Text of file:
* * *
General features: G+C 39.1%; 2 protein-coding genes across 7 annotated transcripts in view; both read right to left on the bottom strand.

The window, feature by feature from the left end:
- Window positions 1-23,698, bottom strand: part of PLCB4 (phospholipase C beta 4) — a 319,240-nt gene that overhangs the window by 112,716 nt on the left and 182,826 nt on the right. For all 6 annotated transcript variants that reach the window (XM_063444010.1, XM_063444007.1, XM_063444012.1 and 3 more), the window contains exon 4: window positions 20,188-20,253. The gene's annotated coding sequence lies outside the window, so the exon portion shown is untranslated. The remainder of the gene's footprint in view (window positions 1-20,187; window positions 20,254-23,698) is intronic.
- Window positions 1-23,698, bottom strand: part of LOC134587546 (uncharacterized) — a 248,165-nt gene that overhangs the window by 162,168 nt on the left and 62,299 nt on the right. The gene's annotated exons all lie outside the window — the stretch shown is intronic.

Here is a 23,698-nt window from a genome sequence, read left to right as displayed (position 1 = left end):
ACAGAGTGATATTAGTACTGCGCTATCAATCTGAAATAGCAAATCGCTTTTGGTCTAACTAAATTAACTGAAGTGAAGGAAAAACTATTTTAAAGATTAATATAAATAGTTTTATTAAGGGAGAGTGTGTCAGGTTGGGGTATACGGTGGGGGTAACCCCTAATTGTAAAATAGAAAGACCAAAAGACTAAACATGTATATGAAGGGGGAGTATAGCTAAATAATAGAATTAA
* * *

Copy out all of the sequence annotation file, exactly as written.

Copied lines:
General features: G+C 39.1%; 2 protein-coding genes across 7 annotated transcripts in view; both read right to left on the bottom strand.

The window, feature by feature from the left end:
- Window positions 1-23,698, bottom strand: part of PLCB4 (phospholipase C beta 4) — a 319,240-nt gene that overhangs the window by 112,716 nt on the left and 182,826 nt on the right. For all 6 annotated transcript variants that reach the window (XM_063444010.1, XM_063444007.1, XM_063444012.1 and 3 more), the window contains exon 4: window positions 20,188-20,253. The gene's annotated coding sequence lies outside the window, so the exon portion shown is untranslated. The remainder of the gene's footprint in view (window positions 1-20,187; window positions 20,254-23,698) is intronic.
- Window positions 1-23,698, bottom strand: part of LOC134587546 (uncharacterized) — a 248,165-nt gene that overhangs the window by 162,168 nt on the left and 62,299 nt on the right. The gene's annotated exons all lie outside the window — the stretch shown is intronic.

Here is a 23,698-nt window from a genome sequence, read left to right as displayed (position 1 = left end):
ACAGAGTGATATTAGTACTGCGCTATCAATCTGAAATAGCAAATCGCTTTTGGTCTAACTAAATTAACTGAAGTGAAGGAAAAACTATTTTAAAGATTAATATAAATAGTTTTATTAAGGGAGAGTGTGTCAGGTTGGGGTATACGGTGGGGGTAACCCCTAATTGTAAAATAGAAAGACCAAAAGACTAAACATGTATATGAAGGGGGAGTATAGCTAAATAATAGAATTAA